Today the band is back in full swing and putting together material for a planned 2007 release. Sixx says the ideas are flowing freely.

“We’ve got fuckin’ boatloads,” he says. “I can’t tell you what it’s going to sound like, but it’s going to be loud and ugly and beautiful all at the same time. We make music from a human standpoint, so as we change and go through ups and downs, the music follows that pattern. That’s what’s exciting about it. If it was stagnant, it would be hard to be an artist.”

Some would argue that calling Mötley Crüe artists is a bit of a stretch. While the band’s brash mix of Aerosmith-styled rock, New York glam and punk attitude was a hit with audiences, critics hated the Crüe, easy targets due to their outlandish looks and hard-living lifestyles. And though the band has outlasted all but a few of its ’80s contemporaries, many people still refuse to see any redeeming qualities in the music.

“It’s like rap-rock,” Sixx explains. “Everyone was like, ‘Rap-rock is the most insane thing’ and it’s all anyone would listen to, and now those same people will tell me that this shit is fucking crap.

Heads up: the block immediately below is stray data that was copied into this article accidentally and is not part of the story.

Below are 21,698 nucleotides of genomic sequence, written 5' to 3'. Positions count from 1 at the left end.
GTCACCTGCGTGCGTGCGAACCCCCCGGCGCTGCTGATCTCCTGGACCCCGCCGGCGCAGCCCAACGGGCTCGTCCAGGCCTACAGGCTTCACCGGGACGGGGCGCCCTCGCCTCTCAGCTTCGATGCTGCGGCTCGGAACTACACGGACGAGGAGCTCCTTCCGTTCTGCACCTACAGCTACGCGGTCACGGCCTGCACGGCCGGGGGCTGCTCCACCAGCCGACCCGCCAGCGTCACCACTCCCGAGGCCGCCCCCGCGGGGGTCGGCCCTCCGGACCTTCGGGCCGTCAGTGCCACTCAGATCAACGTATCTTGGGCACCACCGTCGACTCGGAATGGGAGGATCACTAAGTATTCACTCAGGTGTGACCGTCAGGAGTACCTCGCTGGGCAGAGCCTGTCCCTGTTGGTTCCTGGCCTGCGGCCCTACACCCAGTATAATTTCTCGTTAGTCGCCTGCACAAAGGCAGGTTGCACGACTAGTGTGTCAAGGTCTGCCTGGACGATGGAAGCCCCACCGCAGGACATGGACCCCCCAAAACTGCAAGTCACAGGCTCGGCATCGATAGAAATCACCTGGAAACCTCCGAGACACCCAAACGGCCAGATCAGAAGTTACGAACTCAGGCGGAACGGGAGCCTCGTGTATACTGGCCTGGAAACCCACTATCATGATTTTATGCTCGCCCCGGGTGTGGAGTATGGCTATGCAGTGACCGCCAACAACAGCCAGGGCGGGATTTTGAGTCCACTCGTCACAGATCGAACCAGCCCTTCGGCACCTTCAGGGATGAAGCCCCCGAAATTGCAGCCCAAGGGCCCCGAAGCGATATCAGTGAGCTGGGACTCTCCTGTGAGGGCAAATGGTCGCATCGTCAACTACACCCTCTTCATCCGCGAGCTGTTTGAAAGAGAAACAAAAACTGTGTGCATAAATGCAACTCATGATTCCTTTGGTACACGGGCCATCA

“I don’t know if it’s extreme,” he continues. “I don’t know if it was that great, but I don’t know if it’s that bad. I don’t know if Mötley Crüe was that great, or if we were ever as bad as the alternative world tried to make us out to be. I don’t know if Zeppelin was that genius, or if they were that much of a dinosaur band, as they were called at one point in the ’70s. They were just a cool band, and I think we’re a cool band.”

Almost as cool as The Beatles, in fact. “We’re honest, it’s so simple,” Sixx says without a hint of hyperbole. “You look at The Beatles: ‘I wanna hold your hand, I wanna hold your hand, I wanna hold your hand’; ‘she’s got the looks that kill, she’s got the looks that kill, she’s got the looks that kill.’ I could have written, ‘She’s got the looks that kill, duh na na na na bill, dah na na na on the window sill, she’s got the looks that kill,’ I could have done that, but it was just like, nail it, hypnotize them, bring it home, keep it simple. It is a really good approach to our vision.”